Some Details Emerge on 2011-12 Pa. Budget Deal

Some details emerged Monday on the 2011-12 state budget deal recently reached by Pennsylvania's legislative leaders and Governor Tom Corbett.

Much like earlier proposals, this budget plan includes deep cuts to education, health care and other cost-effective local services, while leaving much of a $550 million revenue surplus untouched.

KRC Makes Wall Street Journal Setting Record Straight on Marcellus Jobs

The Keystone Research Center made The Wall Street Journal last week in a story on what the media is characterizing as a “political tussle” over the number of Pennsylvania jobs created in Marcellus Shale-related industries.

On Tuesday, we released a brief showing that less than 10,000 Pennsylvania jobs have been created in Marcellus industries since the end of 2007. The brief corrected recent press reports that confused “new hires” with “new jobs” and made the inaccurate claim that 48,000 new Marcellus jobs had been created. "New hires" and "new jobs" are not the same because most new hires replace people who quit, were fired, or retired.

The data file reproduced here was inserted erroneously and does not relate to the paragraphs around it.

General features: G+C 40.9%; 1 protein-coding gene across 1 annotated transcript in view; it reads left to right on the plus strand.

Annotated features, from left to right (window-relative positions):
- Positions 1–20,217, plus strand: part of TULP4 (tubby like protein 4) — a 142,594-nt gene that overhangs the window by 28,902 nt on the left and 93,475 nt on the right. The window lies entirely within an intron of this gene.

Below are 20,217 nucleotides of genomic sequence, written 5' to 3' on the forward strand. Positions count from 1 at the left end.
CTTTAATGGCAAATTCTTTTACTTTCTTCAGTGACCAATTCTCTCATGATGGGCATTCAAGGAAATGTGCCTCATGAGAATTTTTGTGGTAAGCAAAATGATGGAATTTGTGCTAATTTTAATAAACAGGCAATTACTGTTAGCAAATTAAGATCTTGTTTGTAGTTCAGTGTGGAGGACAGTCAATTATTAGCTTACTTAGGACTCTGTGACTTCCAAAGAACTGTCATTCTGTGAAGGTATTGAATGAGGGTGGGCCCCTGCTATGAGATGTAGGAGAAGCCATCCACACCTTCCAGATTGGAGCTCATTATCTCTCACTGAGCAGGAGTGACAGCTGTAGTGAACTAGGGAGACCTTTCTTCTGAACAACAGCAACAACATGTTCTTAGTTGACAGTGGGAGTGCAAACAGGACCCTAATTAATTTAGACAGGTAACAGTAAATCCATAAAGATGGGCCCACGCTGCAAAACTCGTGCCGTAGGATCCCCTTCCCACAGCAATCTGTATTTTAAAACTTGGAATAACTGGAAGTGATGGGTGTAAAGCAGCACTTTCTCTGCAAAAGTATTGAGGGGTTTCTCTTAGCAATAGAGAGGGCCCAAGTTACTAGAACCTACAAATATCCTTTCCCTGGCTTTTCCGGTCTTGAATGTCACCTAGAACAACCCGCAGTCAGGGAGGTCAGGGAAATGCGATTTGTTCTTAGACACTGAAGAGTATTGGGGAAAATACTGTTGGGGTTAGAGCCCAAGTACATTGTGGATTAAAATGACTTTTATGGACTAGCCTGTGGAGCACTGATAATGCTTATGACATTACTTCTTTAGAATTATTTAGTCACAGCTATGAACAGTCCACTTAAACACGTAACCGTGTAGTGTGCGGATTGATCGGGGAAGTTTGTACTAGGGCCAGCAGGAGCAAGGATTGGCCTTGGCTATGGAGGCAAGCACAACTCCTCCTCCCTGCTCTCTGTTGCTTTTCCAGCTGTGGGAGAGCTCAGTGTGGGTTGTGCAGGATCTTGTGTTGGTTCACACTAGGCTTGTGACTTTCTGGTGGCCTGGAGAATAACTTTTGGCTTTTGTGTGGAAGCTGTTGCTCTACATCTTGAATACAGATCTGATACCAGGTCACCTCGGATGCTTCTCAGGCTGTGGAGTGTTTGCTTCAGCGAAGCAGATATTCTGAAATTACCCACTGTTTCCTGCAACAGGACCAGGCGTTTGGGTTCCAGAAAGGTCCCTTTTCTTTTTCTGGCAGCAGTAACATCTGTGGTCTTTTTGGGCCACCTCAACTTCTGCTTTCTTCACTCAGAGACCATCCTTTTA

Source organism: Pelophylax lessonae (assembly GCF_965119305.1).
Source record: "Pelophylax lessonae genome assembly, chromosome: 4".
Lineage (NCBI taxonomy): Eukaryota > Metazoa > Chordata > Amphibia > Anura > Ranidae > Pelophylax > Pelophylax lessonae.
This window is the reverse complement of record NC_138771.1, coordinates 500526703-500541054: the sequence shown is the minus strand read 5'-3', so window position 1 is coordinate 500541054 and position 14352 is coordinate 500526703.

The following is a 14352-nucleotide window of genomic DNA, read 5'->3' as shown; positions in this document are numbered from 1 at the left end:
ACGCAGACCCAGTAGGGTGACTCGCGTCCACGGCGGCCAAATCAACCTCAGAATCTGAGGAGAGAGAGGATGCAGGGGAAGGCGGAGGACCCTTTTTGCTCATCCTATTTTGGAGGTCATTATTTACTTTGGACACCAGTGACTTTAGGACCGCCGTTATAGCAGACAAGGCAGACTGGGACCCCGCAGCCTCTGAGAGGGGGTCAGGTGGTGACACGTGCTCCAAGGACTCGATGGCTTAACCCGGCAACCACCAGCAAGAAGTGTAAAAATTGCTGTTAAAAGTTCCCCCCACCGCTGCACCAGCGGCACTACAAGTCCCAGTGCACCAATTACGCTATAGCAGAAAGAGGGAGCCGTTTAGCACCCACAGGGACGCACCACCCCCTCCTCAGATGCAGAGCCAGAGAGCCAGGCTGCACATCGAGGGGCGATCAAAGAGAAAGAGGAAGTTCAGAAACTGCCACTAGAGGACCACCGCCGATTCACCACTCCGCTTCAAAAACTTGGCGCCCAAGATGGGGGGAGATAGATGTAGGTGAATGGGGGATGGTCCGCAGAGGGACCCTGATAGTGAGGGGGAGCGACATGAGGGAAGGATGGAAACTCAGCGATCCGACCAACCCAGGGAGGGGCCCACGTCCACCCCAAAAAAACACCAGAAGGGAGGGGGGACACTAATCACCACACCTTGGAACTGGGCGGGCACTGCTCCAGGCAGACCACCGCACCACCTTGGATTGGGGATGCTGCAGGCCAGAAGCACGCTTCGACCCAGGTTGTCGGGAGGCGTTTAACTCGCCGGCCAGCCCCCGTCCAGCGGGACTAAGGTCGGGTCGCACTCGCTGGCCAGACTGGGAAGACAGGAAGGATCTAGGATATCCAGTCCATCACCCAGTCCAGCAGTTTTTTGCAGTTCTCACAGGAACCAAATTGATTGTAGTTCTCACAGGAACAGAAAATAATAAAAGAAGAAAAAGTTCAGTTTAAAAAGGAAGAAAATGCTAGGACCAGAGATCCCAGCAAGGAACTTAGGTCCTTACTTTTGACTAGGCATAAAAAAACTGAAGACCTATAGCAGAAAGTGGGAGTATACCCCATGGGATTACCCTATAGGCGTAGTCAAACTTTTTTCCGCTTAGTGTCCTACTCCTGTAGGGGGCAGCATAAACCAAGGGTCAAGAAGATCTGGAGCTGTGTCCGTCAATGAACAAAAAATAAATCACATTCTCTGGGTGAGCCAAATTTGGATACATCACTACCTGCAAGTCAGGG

In the same period that Marcellus industries reported 48,000 new hires (the fourth quarter of 2009 to the first quarter of 2011), there were 2.8 million “new hires” in all Pennsylvania industries — but only 85,467 jobs created. To measure job growth you have to use — big surprise — a jobs data base. That’s what we did.

Third and State This Week: Insurance Exchanges, Marcellus Drilling Impact Fee and Unemployment Benefits

This week, we blogged about a state legislative hearing on structuring insurance exchanges, 11 things to hate about the state Senate drilling impact fee bill, the fine print on a compromise reached to continue federal extended unemployment benefits to 45,000 Pennsylvanians, and more.

IN CASE YOU MISSED IT